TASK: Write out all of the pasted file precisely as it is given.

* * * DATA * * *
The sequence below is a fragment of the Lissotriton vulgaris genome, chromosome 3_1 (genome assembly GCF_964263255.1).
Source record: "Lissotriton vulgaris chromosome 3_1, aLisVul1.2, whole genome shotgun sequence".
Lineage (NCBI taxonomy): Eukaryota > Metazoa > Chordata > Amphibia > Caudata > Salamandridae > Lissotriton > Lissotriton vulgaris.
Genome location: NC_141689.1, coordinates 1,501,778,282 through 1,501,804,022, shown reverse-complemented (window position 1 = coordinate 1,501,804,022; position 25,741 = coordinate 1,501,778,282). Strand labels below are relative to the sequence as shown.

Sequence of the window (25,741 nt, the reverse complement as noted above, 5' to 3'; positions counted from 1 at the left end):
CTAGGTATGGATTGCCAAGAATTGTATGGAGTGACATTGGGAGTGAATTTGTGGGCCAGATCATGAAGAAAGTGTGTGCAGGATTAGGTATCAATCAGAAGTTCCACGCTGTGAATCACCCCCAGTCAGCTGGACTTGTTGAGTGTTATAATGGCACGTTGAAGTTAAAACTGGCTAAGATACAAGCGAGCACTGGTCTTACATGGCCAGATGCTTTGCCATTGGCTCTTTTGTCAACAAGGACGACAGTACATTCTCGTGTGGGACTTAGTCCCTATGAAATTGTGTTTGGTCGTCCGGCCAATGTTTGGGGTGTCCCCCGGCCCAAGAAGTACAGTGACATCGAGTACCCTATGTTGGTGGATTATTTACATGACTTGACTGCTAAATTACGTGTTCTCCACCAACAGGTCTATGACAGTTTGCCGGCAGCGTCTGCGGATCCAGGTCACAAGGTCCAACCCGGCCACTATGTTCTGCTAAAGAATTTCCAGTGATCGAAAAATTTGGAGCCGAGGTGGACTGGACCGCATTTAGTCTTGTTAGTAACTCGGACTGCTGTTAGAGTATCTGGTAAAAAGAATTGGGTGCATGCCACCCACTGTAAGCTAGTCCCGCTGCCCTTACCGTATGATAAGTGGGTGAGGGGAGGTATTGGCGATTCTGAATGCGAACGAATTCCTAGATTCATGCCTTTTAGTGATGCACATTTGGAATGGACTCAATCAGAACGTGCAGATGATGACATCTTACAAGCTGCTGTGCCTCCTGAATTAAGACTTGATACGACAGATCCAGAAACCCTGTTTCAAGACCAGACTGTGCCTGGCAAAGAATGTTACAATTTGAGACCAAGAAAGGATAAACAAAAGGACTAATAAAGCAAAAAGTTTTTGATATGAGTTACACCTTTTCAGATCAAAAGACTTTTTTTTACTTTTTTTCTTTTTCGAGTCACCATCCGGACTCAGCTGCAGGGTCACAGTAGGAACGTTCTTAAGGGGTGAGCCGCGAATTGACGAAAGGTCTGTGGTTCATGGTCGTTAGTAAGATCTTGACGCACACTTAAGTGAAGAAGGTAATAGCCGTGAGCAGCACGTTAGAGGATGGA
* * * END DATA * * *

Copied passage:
The sequence below is a fragment of the Lissotriton vulgaris genome, chromosome 3_1 (genome assembly GCF_964263255.1).
Source record: "Lissotriton vulgaris chromosome 3_1, aLisVul1.2, whole genome shotgun sequence".
Lineage (NCBI taxonomy): Eukaryota > Metazoa > Chordata > Amphibia > Caudata > Salamandridae > Lissotriton > Lissotriton vulgaris.
Genome location: NC_141689.1, coordinates 1,501,778,282 through 1,501,804,022, shown reverse-complemented (window position 1 = coordinate 1,501,804,022; position 25,741 = coordinate 1,501,778,282). Strand labels below are relative to the sequence as shown.

Sequence of the window (25,741 nt, the reverse complement as noted above, 5' to 3'; positions counted from 1 at the left end):
CTAGGTATGGATTGCCAAGAATTGTATGGAGTGACATTGGGAGTGAATTTGTGGGCCAGATCATGAAGAAAGTGTGTGCAGGATTAGGTATCAATCAGAAGTTCCACGCTGTGAATCACCCCCAGTCAGCTGGACTTGTTGAGTGTTATAATGGCACGTTGAAGTTAAAACTGGCTAAGATACAAGCGAGCACTGGTCTTACATGGCCAGATGCTTTGCCATTGGCTCTTTTGTCAACAAGGACGACAGTACATTCTCGTGTGGGACTTAGTCCCTATGAAATTGTGTTTGGTCGTCCGGCCAATGTTTGGGGTGTCCCCCGGCCCAAGAAGTACAGTGACATCGAGTACCCTATGTTGGTGGATTATTTACATGACTTGACTGCTAAATTACGTGTTCTCCACCAACAGGTCTATGACAGTTTGCCGGCAGCGTCTGCGGATCCAGGTCACAAGGTCCAACCCGGCCACTATGTTCTGCTAAAGAATTTCCAGTGATCGAAAAATTTGGAGCCGAGGTGGACTGGACCGCATTTAGTCTTGTTAGTAACTCGGACTGCTGTTAGAGTATCTGGTAAAAAGAATTGGGTGCATGCCACCCACTGTAAGCTAGTCCCGCTGCCCTTACCGTATGATAAGTGGGTGAGGGGAGGTATTGGCGATTCTGAATGCGAACGAATTCCTAGATTCATGCCTTTTAGTGATGCACATTTGGAATGGACTCAATCAGAACGTGCAGATGATGACATCTTACAAGCTGCTGTGCCTCCTGAATTAAGACTTGATACGACAGATCCAGAAACCCTGTTTCAAGACCAGACTGTGCCTGGCAAAGAATGTTACAATTTGAGACCAAGAAAGGATAAACAAAAGGACTAATAAAGCAAAAAGTTTTTGATATGAGTTACACCTTTTCAGATCAAAAGACTTTTTTTTACTTTTTTTCTTTTTCGAGTCACCATCCGGACTCAGCTGCAGGGTCACAGTAGGAACGTTCTTAAGGGGTGAGCCGCGAATTGACGAAAGGTCTGTGGTTCATGGTCGTTAGTAAGATCTTGACGCACACTTAAGTGAAGAAGGTAATAGCCGTGAGCAGCACGTTAGAGGATGGA